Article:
A high level of cardiorespiratory fitness (CRF) dramatically reduces the risk of getting lung and colorectal cancer (CRC) and significantly increases survival rates. In one of the most diverse retrospective cohort studies, researchers analyzed data from over 49,000 participants with a median age of 54 years.
Those with the highest CRF levels (>12 METs, measured using a treadmill stress test) possessed a 77% lower risk of lung cancer and a 61% lower risk of CRC than those with the lowest fitness levels (<6 METs).
Participants diagnosed with cancer who were in the highest CRF range prior to diagnosis also saw great benefits. Following diagnosis, those with lung cancer had a 44% lower risk of all-cause mortality and those with CRC, an 89% lower risk, compared to those who were less fit. American Cancer Society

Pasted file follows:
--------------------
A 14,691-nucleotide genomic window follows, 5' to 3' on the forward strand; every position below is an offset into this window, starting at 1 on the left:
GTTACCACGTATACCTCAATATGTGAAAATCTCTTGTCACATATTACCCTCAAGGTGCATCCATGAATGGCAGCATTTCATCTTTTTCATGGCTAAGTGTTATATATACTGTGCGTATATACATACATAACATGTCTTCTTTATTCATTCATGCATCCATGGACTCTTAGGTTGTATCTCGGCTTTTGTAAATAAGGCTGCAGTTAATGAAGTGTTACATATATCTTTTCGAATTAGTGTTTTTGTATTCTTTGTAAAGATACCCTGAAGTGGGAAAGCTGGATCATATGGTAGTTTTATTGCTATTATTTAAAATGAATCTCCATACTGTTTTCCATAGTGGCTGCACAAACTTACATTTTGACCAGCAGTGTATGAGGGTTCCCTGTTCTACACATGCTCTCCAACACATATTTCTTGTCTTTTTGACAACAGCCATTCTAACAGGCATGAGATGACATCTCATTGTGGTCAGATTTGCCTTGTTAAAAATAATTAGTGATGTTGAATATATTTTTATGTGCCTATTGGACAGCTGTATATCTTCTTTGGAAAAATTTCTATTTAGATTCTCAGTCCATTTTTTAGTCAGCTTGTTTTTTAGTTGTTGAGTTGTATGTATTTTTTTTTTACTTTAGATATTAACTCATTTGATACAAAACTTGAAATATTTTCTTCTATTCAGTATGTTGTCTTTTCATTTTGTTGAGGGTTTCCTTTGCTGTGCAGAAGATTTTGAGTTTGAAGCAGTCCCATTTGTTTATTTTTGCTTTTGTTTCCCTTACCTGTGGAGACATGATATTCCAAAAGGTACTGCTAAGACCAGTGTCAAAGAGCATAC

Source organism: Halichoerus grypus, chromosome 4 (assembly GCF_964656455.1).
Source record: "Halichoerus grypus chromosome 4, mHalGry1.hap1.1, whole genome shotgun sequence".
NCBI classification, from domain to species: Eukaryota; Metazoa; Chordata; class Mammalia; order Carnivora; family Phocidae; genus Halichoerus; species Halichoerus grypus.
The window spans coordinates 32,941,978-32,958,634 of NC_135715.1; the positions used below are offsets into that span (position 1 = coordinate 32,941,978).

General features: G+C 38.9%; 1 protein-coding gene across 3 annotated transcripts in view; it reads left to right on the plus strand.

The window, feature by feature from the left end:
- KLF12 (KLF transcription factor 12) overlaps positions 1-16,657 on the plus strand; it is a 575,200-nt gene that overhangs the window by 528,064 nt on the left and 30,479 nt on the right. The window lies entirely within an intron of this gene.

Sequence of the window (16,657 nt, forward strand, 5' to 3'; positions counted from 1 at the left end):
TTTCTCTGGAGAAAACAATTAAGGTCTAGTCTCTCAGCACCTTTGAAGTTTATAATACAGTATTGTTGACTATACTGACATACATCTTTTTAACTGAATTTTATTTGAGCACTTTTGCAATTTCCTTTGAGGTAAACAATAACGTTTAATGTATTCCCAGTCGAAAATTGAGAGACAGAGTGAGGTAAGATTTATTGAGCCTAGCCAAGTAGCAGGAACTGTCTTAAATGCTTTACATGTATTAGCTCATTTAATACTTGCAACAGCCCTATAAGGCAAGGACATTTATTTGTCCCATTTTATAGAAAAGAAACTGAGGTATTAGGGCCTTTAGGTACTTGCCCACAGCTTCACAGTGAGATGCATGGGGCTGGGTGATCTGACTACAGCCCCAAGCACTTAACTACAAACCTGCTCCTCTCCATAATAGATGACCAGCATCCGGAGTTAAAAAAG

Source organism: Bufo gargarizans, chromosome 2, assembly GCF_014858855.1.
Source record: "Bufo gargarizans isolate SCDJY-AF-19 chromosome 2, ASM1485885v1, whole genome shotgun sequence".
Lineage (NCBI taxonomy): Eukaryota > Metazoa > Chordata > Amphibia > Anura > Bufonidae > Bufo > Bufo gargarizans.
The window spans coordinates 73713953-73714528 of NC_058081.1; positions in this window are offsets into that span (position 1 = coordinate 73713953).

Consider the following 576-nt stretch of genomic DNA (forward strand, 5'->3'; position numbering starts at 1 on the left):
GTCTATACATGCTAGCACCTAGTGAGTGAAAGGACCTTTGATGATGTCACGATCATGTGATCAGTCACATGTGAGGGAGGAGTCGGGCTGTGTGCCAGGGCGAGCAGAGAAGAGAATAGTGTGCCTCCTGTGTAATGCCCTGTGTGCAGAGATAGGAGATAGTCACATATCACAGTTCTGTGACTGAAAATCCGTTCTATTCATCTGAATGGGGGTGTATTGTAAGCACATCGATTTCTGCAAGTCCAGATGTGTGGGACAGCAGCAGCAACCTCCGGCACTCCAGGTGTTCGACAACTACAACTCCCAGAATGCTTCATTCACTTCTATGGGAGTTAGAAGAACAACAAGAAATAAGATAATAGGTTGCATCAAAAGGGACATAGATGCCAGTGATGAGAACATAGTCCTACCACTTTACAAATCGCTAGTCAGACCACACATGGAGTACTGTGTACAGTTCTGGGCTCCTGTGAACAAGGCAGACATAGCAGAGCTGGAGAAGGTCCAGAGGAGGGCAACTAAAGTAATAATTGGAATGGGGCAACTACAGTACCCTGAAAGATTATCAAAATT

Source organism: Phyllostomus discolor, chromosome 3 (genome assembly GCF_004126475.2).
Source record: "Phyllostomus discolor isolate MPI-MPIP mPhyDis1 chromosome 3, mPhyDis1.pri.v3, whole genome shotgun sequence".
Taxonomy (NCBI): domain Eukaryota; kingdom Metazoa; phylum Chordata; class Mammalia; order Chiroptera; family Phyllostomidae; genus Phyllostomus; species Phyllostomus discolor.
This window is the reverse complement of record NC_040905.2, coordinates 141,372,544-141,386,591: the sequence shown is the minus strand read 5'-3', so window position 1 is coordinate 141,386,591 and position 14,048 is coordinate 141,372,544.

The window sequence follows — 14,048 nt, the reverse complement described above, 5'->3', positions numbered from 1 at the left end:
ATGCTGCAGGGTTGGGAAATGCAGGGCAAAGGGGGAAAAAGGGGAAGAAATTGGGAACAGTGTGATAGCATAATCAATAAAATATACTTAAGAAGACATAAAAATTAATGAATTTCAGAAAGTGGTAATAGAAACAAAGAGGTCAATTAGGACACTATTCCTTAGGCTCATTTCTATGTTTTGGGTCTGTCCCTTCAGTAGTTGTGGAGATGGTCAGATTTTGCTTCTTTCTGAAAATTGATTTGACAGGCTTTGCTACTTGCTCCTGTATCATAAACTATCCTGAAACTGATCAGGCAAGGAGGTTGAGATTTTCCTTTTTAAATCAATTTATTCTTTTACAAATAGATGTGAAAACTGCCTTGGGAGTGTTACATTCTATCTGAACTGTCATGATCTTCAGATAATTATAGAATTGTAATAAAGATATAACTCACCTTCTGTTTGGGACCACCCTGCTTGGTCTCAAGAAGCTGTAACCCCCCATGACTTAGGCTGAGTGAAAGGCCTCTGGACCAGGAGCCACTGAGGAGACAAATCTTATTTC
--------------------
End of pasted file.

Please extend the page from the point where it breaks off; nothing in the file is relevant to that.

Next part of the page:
Takeaway: Researchers who conducted the study believe that these results act as some of the strongest evidence ever for physicians to recommend physical exercise to their patients, both those with and without cancer. They also believe that cardiac stress testing can provide vital information for cancer risk and mortality post lung and CRC cancer diagnosis. Most importantly, if you’re not moving daily, get going: start with a brisk 10 to 20 minute walk each day and build from there!